Last Updated on May 25, 2014 by Steven Meurrens
On May 14, 2014, the Supreme Court of Canada (“SCC”) issued its decision in Canada (Citizenship and Immigration) v. Harkat, 2014 SCC 37 (“Harkat“). While the SCC upheld the constitutionality of Canada’s security certificate regime, it provided detailed guidance to the Federal Court on applying the process.
Mohamed Harkat and the Security Certificate Regime
Mohamed Harkat (“Mr. Harkat”) entered Canada in 1995, and obtained refugee status shortly thereafter. In 2002, the Government of Canada detained him under a security certificate (described in more detail below). It declared that Mr. Harkat was a threat to Canada for allegedly being an al-Qaeda sleeper agent, and sought to have him declared inadmissible to Canada. During the past decade, Mr. Harkat has either been detained or living under strict conditions.
At the SCC, Mr. Harkat argued that the Immigration and Refugee Protection Act, SC 2001, c27, did not provide him a fair opportunity to defend himself against the Government of Canada’s allegations. His arguments were similar to those that Adil Charkaoui successfully made when the SCC struck down Canada’s previous security certificate regime as being unconstitutional.
The Security Certificate Regime
Canada’s security certificate regime compared to its criminal justice system offers the Government of Canada numerous procedural advantages. As the SCC noted in Harkat:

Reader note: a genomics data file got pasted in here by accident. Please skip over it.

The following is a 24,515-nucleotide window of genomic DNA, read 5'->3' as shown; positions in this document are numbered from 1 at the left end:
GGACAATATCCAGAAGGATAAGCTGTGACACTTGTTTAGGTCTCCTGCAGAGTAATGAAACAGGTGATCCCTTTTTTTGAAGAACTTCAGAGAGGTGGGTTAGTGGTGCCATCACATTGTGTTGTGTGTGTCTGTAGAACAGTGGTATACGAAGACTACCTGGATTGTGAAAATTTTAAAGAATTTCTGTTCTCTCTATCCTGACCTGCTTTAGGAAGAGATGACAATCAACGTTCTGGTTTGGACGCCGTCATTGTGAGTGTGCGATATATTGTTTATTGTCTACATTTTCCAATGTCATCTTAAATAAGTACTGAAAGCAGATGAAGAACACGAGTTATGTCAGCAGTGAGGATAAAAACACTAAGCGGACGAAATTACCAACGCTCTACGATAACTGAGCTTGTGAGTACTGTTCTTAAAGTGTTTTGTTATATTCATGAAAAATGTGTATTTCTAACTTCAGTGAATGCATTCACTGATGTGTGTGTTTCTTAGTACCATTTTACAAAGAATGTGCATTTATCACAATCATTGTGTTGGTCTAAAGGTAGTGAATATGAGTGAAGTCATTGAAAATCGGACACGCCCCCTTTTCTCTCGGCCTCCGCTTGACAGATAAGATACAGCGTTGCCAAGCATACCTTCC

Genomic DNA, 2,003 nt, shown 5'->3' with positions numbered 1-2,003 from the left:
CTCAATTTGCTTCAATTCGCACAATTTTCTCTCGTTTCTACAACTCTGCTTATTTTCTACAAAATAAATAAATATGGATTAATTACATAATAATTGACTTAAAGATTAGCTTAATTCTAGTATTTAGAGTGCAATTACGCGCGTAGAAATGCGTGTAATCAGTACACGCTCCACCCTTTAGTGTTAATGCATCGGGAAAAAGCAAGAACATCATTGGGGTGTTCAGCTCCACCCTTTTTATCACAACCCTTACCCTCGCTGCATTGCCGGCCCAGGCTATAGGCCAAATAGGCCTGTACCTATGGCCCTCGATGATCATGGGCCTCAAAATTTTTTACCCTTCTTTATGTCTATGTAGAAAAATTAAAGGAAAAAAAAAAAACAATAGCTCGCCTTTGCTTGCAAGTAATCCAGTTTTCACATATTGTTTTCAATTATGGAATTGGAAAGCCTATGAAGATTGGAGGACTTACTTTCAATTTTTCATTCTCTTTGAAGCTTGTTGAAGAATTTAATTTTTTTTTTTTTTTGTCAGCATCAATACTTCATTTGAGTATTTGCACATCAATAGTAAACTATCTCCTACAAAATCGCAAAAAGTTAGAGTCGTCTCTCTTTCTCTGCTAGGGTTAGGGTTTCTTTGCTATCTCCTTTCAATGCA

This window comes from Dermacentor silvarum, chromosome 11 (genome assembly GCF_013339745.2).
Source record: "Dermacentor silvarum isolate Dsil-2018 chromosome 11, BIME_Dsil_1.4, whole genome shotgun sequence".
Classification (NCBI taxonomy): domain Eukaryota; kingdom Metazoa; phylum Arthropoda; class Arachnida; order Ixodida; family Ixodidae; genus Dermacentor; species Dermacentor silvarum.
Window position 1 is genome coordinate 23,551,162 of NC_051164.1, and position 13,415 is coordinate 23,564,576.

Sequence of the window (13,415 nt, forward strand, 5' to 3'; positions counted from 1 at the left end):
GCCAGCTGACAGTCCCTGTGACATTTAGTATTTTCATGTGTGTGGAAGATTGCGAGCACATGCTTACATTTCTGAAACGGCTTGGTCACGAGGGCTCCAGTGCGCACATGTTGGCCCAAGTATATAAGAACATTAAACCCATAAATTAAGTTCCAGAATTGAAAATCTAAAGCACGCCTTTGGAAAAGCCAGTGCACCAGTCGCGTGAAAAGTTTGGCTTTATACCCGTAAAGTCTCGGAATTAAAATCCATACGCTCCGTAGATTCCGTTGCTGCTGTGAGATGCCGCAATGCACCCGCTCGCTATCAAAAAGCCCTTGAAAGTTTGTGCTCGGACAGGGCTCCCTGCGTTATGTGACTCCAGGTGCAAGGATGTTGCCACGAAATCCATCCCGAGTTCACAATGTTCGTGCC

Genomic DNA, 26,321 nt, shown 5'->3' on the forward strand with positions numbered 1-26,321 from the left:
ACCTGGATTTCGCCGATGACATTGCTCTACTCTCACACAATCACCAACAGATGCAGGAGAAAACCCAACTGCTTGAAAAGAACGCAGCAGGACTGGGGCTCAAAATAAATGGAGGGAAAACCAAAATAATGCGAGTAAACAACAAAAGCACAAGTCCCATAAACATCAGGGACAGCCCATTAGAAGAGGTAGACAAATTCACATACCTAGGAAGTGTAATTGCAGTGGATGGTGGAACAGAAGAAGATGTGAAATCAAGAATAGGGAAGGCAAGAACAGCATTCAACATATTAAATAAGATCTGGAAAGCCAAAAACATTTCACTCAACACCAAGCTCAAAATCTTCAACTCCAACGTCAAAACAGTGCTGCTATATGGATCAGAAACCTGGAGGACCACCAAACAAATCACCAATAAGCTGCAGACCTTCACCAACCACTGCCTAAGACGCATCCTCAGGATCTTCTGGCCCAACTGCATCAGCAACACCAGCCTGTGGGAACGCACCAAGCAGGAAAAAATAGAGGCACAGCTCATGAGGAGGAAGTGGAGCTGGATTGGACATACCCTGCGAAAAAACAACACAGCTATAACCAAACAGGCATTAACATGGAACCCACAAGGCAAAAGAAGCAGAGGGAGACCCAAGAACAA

From a practical perspective, the IRPA scheme is in some respects more advantageous for the state than criminal proceedings. It has a lower standard of proof and is more protective of confidential national security information than the criminal law: ibid.Read more ›
Last Updated on May 5, 2014 by Steven Meurrens
The following is an article that I wrote for the May edition of The Canadian Immigrant.
In January 2014, the Canada Border Services Agency (CBSA) released Operational Bulletin: PRG-2013-59, which states that the CBSA has committed to referring a minimum of 875 refugee vacation or cessation cases per year to the Refugee Protection Division (RPD).
News of this bulletin, and the apparent resolve of CBSA to reach its quota, puts many in the refugee community at risk. It is important that all refugees who became permanent residents, and refugees who are not yet permanent residents, understand its implications.
Vacating versus cessation
The “vacating” of refugee status occurs when the RPD determines that a refugee claim was successful as a result of the claimant misrepresenting or withholding material facts. A person whose refugee status is vacated loses both their permanent resident status and their protected person status.
In contrast to vacating, “cessation” of a refugee’s status can occur without fraud, which is why it has attracted criticism. The RPD may determine that a person’s refugee status has ceased if:
- the person has voluntarily re-availed himself or herself of the protection of their country of nationality
- the person has voluntarily reacquired their nationality
- the person has acquired a new nationality and enjoys the protection of that new nationality
- the person has voluntarily become re-established in the country that the person left before claiming refugee status in Canada
- the reasons for which the person sought asylum in Canada have ceased to exist (for example, a country that previously persecuted an ethnic minority that a refugee belongs to no longer does)
The first four examples can include refugees who return to their country of origin for extended periods to visit relatives or establish business relations,Read more ›